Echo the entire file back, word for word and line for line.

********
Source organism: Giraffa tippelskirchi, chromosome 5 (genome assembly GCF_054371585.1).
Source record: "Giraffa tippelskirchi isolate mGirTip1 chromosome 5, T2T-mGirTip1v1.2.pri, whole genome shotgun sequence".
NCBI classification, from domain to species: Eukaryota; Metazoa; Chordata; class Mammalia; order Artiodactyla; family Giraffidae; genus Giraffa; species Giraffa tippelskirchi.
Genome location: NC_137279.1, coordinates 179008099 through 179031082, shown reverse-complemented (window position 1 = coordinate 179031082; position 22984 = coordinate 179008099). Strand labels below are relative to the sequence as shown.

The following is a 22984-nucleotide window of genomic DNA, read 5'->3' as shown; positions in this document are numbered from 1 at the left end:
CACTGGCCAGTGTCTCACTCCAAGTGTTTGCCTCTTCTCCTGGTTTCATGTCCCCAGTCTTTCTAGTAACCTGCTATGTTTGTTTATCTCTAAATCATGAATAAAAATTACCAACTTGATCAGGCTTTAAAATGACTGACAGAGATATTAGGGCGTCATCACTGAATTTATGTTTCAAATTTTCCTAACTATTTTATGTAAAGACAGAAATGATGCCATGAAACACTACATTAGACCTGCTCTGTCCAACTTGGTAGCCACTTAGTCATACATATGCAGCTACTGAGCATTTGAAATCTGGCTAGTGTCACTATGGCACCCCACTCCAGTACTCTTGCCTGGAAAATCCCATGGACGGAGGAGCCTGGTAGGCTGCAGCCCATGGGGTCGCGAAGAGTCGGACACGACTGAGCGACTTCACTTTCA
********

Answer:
Source organism: Giraffa tippelskirchi, chromosome 5 (genome assembly GCF_054371585.1).
Source record: "Giraffa tippelskirchi isolate mGirTip1 chromosome 5, T2T-mGirTip1v1.2.pri, whole genome shotgun sequence".
NCBI classification, from domain to species: Eukaryota; Metazoa; Chordata; class Mammalia; order Artiodactyla; family Giraffidae; genus Giraffa; species Giraffa tippelskirchi.
Genome location: NC_137279.1, coordinates 179008099 through 179031082, shown reverse-complemented (window position 1 = coordinate 179031082; position 22984 = coordinate 179008099). Strand labels below are relative to the sequence as shown.

The following is a 22984-nucleotide window of genomic DNA, read 5'->3' as shown; positions in this document are numbered from 1 at the left end:
CACTGGCCAGTGTCTCACTCCAAGTGTTTGCCTCTTCTCCTGGTTTCATGTCCCCAGTCTTTCTAGTAACCTGCTATGTTTGTTTATCTCTAAATCATGAATAAAAATTACCAACTTGATCAGGCTTTAAAATGACTGACAGAGATATTAGGGCGTCATCACTGAATTTATGTTTCAAATTTTCCTAACTATTTTATGTAAAGACAGAAATGATGCCATGAAACACTACATTAGACCTGCTCTGTCCAACTTGGTAGCCACTTAGTCATACATATGCAGCTACTGAGCATTTGAAATCTGGCTAGTGTCACTATGGCACCCCACTCCAGTACTCTTGCCTGGAAAATCCCATGGACGGAGGAGCCTGGTAGGCTGCAGCCCATGGGGTCGCGAAGAGTCGGACACGACTGAGCGACTTCACTTTCA